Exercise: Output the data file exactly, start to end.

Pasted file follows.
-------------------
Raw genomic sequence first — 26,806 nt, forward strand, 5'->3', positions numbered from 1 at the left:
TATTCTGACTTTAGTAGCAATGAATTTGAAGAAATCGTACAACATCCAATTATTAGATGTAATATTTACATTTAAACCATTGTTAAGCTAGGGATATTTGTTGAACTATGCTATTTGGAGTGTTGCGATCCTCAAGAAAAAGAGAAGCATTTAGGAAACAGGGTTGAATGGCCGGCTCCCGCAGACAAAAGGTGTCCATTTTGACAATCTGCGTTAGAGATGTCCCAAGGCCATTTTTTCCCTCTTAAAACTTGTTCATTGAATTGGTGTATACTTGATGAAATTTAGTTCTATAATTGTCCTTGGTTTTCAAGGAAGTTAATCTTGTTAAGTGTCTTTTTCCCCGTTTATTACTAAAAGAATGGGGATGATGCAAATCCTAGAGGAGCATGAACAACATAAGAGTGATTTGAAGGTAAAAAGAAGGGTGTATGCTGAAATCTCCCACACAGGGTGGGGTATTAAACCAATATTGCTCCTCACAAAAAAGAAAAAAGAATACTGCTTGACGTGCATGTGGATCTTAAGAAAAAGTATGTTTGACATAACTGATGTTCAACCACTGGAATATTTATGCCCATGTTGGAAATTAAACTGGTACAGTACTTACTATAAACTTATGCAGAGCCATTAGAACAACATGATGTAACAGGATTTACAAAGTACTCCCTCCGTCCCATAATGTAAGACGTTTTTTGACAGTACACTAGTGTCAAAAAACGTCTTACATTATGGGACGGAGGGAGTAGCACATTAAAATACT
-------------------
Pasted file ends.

Raw genomic sequence first — 26,806 nt, forward strand, 5'->3', positions numbered from 1 at the left:
TATTCTGACTTTAGTAGCAATGAATTTGAAGAAATCGTACAACATCCAATTATTAGATGTAATATTTACATTTAAACCATTGTTAAGCTAGGGATATTTGTTGAACTATGCTATTTGGAGTGTTGCGATCCTCAAGAAAAAGAGAAGCATTTAGGAAACAGGGTTGAATGGCCGGCTCCCGCAGACAAAAGGTGTCCATTTTGACAATCTGCGTTAGAGATGTCCCAAGGCCATTTTTTCCCTCTTAAAACTTGTTCATTGAATTGGTGTATACTTGATGAAATTTAGTTCTATAATTGTCCTTGGTTTTCAAGGAAGTTAATCTTGTTAAGTGTCTTTTTCCCCGTTTATTACTAAAAGAATGGGGATGATGCAAATCCTAGAGGAGCATGAACAACATAAGAGTGATTTGAAGGTAAAAAGAAGGGTGTATGCTGAAATCTCCCACACAGGGTGGGGTATTAAACCAATATTGCTCCTCACAAAAAAGAAAAAAGAATACTGCTTGACGTGCATGTGGATCTTAAGAAAAAGTATGTTTGACATAACTGATGTTCAACCACTGGAATATTTATGCCCATGTTGGAAATTAAACTGGTACAGTACTTACTATAAACTTATGCAGAGCCATTAGAACAACATGATGTAACAGGATTTACAAAGTACTCCCTCCGTCCCATAATGTAAGACGTTTTTTGACAGTACACTAGTGTCAAAAAACGTCTTACATTATGGGACGGAGGGAGTAGCACATTAAAATACT